- On1 Photo Raw 2018
Photo Raw is now a really good challenger to Lightroom and is definitely worth checking out if you do lots of photo shoots. I have always liked On1 but it was very computer processor intensive. Their Browse Module is now lightening fast – it makes LR look really slow. I was stunned at how fast it all happens and it appears to be picking up my keywords from LR – that was even more amazing! And my computer hardly even cared. Once an image is chosen, go into their Develop Module which sets you up with the needed filters and is very similar to LR. Besides Shadow and Highlight sliders, there is a Midtone slider which I really like. There are other similar sliders to LR and includes a Detail section and Lens Correction section. Then it is time to go into the Effects Module where they provide lots of presets and individual filter choices. A very popular filter is called Dynamic Contrast – very similar to Detail in Topaz. Also the Glow filter is to be very popular. When masking, they do have a lot of choices (including a new Chisel Brush and Blur Brush) but I found it a little harder to use than in Topaz or LR. The filter settings can be somewhat hidden which includes the blending options, and Highlight, Midtone, and Shadow sliders so the filter is only applied to certain areas if wanted. My biggest problem with On1 is the high learning curve. I believe it is a fantastic program and technically is going to keep Adobe on their toes. But it does take time to watch the videos to understand where everything is in the interface and what all the different filters will do. I can honestly say that On1 is totally improved from previous versions and I plan on using it a lot more. In the image below, the cloud color is just not quite right to me but the foreground sharpness is incredible! The clouds can be fixed easily in the program.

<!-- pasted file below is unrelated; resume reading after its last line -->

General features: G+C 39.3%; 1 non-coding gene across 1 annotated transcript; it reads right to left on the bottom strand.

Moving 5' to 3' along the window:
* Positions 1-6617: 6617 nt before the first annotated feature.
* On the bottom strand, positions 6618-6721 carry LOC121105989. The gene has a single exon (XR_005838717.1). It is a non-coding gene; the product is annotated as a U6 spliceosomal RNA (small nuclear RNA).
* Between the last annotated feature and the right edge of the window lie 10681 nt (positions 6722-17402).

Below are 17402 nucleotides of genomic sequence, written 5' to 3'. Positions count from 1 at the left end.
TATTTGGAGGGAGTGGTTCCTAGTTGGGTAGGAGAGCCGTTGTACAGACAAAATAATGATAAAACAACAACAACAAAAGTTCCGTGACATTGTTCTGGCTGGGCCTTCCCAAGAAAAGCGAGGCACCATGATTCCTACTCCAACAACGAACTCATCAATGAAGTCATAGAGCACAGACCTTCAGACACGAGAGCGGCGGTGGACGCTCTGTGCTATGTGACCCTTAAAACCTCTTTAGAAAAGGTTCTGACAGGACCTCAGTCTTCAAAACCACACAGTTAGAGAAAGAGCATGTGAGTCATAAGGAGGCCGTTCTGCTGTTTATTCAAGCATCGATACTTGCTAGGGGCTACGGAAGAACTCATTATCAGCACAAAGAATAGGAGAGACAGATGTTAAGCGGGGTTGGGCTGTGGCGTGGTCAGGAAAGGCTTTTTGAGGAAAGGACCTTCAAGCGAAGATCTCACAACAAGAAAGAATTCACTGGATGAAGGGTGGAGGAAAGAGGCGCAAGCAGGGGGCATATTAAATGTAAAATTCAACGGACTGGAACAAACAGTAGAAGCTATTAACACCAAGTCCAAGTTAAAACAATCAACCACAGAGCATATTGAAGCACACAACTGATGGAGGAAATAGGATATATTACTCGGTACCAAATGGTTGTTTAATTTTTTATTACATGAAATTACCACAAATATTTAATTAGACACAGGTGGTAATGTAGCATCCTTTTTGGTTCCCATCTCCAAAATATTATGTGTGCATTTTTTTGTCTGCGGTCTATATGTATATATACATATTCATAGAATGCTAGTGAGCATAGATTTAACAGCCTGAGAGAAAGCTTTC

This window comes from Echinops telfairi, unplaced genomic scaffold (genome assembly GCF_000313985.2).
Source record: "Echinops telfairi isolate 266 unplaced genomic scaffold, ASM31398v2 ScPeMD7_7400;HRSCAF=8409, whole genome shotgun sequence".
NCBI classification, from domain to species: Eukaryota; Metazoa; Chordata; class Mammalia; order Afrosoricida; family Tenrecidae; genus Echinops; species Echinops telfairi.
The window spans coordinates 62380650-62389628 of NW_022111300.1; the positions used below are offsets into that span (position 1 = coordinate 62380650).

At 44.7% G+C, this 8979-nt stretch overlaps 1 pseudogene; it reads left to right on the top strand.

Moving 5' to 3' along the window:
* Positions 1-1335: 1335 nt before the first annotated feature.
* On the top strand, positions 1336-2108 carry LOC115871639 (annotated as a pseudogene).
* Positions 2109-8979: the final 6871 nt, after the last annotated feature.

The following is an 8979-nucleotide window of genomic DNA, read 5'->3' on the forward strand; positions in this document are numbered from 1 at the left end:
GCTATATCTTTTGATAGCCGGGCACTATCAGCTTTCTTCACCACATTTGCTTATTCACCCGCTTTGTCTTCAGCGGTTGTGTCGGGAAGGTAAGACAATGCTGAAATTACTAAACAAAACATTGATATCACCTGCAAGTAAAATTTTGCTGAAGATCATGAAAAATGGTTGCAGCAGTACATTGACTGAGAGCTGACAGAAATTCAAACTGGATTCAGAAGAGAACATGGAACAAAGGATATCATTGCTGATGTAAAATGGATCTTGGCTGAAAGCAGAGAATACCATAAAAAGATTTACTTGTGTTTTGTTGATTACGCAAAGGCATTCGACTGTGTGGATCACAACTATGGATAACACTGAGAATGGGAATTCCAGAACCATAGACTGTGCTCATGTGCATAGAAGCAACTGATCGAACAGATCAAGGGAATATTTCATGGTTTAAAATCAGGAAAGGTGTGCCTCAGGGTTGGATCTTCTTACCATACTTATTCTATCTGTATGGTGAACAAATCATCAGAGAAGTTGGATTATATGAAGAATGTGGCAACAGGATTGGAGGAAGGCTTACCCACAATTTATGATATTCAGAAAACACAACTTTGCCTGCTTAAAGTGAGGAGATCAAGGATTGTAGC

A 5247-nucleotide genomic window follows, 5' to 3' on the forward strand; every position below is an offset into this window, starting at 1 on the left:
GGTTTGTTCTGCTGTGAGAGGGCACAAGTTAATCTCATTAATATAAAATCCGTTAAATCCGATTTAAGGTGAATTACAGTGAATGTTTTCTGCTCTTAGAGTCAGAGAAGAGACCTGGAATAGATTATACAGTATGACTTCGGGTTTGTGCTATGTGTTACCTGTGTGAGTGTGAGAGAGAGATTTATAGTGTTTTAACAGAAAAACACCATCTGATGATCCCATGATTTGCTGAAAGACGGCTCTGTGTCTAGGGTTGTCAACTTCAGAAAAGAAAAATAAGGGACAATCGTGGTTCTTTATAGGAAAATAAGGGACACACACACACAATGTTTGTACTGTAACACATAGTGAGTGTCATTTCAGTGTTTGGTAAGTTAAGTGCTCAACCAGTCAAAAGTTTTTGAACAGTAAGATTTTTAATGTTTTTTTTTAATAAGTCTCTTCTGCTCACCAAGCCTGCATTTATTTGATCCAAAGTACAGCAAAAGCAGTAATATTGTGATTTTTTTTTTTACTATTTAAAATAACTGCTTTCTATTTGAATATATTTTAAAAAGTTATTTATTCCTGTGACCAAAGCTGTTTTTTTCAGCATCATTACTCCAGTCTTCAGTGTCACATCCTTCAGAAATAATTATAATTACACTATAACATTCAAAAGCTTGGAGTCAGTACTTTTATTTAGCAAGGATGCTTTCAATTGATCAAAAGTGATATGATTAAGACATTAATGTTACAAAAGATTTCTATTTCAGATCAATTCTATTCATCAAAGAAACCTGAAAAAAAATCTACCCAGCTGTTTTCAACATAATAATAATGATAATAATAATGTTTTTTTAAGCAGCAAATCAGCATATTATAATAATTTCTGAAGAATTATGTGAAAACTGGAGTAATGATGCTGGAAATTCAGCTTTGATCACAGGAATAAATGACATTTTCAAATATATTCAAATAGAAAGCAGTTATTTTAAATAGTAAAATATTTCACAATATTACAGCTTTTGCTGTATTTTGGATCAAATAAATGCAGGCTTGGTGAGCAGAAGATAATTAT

- Luminar 2018
And now to Luminar 2018 – new entry for me into the field since I am a Windows person and this was for Mac previously. The image at the top of the blog is the Luminar example – loved the cloud effect especially and the Golden Hour filter on the front of the buildings. There are other parts I love and parts I hate it! Okay – if they would have updated it to match their Mac counterpart for us Windows users, I would love it. After watching several videos just to find out all the sliders are not there, it is a bit frustrating. I also find that the Masking Tools are harder to use than with the other programs. The Mac version has several grouped filters for different types of effects – for Raw images an Essentials group was created which contains Tone, Accent AI, Color Temp, and Polarizing Filters. In Windows there are Filters Catalog but the Essentials is not the same group. This is definitely confusing. (Thank you Serge Ramelli for the video showing this filter set up – see Luminar 2018 vs Lightroom Classic?) But I love their filters and they seem to give a slightly different feel to an image – the Sun Ray filter, the Golden House filter, an Accent AI filter – and many others. Of the 3 image results shown, I liked the results from Luminar the best. I am under the assumption Luminar will be catching up the Windows version soon so it will work just like the Mac users interface. When that occurs, I will blog on this so everyone knows.